5 Forms of safe and accessible transportation around UCLA and Westwood

by Natalie Rajha


Whether you live in on-campus dorms or off-campus apartments, walking to class is never a bad idea. In fact, many students choose walking as their main mode of transportation. You have probably heard that walking is great for the body and mind, and the rumors are true! If it’s sunny and daylight is out, you might as well get both your exercise and vitamins.

My Ratings:

  • Accessibility: 9/10
  • Safety: 7/10

Why these ratings, you might ask? Let’s start off with accessibility.

Most people can readily walk to campus and through Westwood if they live close by, making their access generally no problem at all. There are plenty of sidewalks and crosswalks to make this mode of transportation as easy as possible. The only reason I knocked down the accessibility rating is because the further away you live from campus, the less convenient walking becomes.

But accessibility is just one thing we should take into account. How about safety?

Walking scores a seven for safety because it is very good to exercise and there is no real risk to walking on its own, especially in the day. At night, however, it does become a little less safe due to lower visibility for drivers. Don’t let that steer you away! I’ve walked alone from UCLA to my off-campus apartment in the dark with no issue, and there are plenty of other Bruins to help you feel safe and comfortable. If you’re still nervous, find a buddy and walk together! Not only will you be safe, but you can chat about your day as well.

A Fellow Bruin Shares Her Take on Walking:

Demi Oyebobola, a third-year student studying international development studies and living in the university apartments, spoke about her experience walking to and around campus. “Daytime, I don’t mind it, and I feel like it’s necessary because it’s my exercise,” she said. She said that at night, it is a little less safe, but mentions the neighborhood is better than USC. Oyebobola also has a buddy system that she uses at night. She rated the safety a seven out of 10. As Oyebobola says, whether or not it’s a good form of transportation for you “comes down to what you have and your lifestyle.”

Don’t like walking? There are plenty of other modes of transportation that you can use instead!

Biking or Taking a Scooter:

If you’ve been on campus and traveling through Westwood, I’m sure you have seen people zipping around on Bird scooters or the bicycles parked along bike racks. You might have also seen the newly added Metro Bike Share that’s been around, often spotted on Weyburn Terrace near the off-campus university apartments or in front of the Luskin Convention Center. Biking and using a scooter is a step up from walking, a faster way to move if you’re running late to class.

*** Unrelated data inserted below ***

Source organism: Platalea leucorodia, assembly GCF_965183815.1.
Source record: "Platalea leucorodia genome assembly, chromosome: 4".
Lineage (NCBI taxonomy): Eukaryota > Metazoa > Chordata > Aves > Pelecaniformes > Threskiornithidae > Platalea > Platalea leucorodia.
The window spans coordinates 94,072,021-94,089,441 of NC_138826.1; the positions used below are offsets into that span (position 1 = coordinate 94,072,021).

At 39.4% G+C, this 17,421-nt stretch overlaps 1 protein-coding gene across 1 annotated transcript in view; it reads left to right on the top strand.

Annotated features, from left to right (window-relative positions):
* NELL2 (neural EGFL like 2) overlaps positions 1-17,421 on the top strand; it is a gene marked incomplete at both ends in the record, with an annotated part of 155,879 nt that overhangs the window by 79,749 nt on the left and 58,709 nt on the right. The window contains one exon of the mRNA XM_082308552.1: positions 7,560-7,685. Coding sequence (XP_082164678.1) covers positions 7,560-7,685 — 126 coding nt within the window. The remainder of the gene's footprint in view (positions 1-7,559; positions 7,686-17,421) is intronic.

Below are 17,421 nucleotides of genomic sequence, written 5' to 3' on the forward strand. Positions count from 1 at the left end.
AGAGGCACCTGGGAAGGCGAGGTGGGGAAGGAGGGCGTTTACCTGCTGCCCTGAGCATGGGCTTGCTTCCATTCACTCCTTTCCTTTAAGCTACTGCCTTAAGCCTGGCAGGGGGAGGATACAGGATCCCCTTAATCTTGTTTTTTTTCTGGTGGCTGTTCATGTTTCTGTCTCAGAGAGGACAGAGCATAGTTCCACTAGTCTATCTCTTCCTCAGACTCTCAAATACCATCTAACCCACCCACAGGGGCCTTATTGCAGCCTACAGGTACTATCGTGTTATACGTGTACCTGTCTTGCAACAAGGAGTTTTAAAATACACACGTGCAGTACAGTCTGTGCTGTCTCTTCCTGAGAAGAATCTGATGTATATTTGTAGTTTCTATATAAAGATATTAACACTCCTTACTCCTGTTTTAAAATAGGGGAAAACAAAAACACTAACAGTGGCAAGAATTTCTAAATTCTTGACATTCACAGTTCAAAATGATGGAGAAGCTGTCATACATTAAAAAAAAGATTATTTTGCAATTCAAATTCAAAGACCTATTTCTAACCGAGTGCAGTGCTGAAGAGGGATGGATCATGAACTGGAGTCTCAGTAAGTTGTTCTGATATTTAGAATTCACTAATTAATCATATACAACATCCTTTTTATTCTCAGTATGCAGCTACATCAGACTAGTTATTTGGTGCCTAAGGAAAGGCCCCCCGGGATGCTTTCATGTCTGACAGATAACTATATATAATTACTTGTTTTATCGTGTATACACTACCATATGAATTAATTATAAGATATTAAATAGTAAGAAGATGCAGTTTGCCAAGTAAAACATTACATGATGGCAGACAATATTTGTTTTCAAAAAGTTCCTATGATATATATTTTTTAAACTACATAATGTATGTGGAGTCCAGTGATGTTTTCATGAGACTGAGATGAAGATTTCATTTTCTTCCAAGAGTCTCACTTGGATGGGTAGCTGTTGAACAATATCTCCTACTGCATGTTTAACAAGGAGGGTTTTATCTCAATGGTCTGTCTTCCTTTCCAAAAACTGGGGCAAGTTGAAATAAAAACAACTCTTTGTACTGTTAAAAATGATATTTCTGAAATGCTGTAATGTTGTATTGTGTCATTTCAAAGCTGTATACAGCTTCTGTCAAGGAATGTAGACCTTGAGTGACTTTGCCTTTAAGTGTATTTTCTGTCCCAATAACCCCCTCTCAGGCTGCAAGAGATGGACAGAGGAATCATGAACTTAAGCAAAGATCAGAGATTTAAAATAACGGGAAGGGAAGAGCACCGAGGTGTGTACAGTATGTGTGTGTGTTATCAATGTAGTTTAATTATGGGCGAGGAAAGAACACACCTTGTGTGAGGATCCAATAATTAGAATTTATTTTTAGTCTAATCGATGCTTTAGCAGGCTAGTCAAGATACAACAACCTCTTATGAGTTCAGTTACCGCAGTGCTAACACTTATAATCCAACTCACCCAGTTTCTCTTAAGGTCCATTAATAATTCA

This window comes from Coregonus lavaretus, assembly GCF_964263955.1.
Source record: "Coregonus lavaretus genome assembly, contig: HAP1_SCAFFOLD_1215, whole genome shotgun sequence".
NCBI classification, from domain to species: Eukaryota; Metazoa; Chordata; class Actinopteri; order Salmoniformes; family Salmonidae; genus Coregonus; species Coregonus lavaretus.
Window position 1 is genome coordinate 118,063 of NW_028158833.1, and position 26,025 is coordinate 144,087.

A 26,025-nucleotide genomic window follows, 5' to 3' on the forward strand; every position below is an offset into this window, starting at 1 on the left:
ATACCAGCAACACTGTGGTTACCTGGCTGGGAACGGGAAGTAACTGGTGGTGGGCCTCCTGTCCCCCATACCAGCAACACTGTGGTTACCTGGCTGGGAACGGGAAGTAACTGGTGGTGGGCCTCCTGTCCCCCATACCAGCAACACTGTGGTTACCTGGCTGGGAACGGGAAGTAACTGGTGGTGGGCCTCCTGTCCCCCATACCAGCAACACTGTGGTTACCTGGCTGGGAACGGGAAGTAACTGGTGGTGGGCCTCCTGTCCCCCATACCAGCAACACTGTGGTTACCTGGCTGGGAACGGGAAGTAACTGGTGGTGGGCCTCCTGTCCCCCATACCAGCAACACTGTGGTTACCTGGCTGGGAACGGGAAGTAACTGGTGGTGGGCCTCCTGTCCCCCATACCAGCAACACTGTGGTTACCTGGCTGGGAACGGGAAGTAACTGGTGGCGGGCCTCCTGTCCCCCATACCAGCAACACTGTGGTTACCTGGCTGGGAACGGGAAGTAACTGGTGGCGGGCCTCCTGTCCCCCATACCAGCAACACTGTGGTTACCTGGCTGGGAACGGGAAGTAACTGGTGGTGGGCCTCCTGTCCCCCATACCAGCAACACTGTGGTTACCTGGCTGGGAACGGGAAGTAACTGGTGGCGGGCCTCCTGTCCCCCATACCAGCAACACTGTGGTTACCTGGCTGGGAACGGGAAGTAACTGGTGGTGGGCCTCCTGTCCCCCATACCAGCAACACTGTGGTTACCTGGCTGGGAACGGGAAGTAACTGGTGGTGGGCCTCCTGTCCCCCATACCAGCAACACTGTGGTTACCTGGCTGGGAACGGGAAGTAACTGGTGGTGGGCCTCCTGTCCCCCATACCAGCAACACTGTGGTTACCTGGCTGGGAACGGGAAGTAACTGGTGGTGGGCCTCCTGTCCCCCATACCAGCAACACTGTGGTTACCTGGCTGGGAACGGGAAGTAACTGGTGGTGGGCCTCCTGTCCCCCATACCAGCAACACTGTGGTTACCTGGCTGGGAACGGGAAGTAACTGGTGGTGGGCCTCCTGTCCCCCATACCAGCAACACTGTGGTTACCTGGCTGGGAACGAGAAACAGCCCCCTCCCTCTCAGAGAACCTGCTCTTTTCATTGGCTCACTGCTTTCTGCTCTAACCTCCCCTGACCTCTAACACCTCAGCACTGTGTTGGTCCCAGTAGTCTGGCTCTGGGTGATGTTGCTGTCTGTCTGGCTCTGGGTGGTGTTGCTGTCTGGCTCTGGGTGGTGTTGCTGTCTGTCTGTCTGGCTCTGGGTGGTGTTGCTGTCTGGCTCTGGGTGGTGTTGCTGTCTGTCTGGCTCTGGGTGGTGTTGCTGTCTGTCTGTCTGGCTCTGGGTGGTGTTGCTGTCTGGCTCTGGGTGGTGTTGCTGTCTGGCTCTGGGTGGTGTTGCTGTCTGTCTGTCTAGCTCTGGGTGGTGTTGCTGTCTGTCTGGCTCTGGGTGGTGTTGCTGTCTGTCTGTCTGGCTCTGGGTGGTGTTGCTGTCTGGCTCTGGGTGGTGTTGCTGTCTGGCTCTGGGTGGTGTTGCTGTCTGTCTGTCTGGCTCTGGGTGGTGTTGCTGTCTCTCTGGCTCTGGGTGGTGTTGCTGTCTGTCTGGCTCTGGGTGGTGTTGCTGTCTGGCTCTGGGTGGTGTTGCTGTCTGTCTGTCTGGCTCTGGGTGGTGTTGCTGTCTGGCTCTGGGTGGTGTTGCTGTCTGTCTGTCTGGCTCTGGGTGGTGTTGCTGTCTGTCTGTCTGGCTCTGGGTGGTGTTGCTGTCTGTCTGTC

My Ratings:

  • Bike: Accessibility: 8/10, Safety: 7/10
  • Scooter: Accessibility: 8/10, Safety: 4.5/10

Why these rankings?

Scooters are a great way to get around, but they come with a price. This means that, while present and accessible to everyone on campus, their prices might add up if used every day. If anyone is thinking about using a scooter, the Bird rental service offers unlimited rides for users and a Bird Access Program that could offer discounts to low-income riders. So don’t just discount this mode of transportation because of its price, try it out!

If you have your own bicycle, ride it to and around campus! UCLA has a number of bicycle racks located around the school, and it’s a great way to get in your cardio. Don’t have your own bike? No worries. UCLA has Metro Bike Share available to help get you to class on time. Also, students can get reduced fare prices when being transported around town. The cheaper passes start at about $1.75 for every 30 minutes, and you can use a TAP Card or the Metro Bike Share app to access them. If this seems like something you’re into, get a move on!

While a great form of transportation, I do have to emphasize that falling off an electric bike or scooter, especially the scooter, can be dangerous if you are not wearing a helmet. The last thing you want is to hurt yourself or others on the way to class.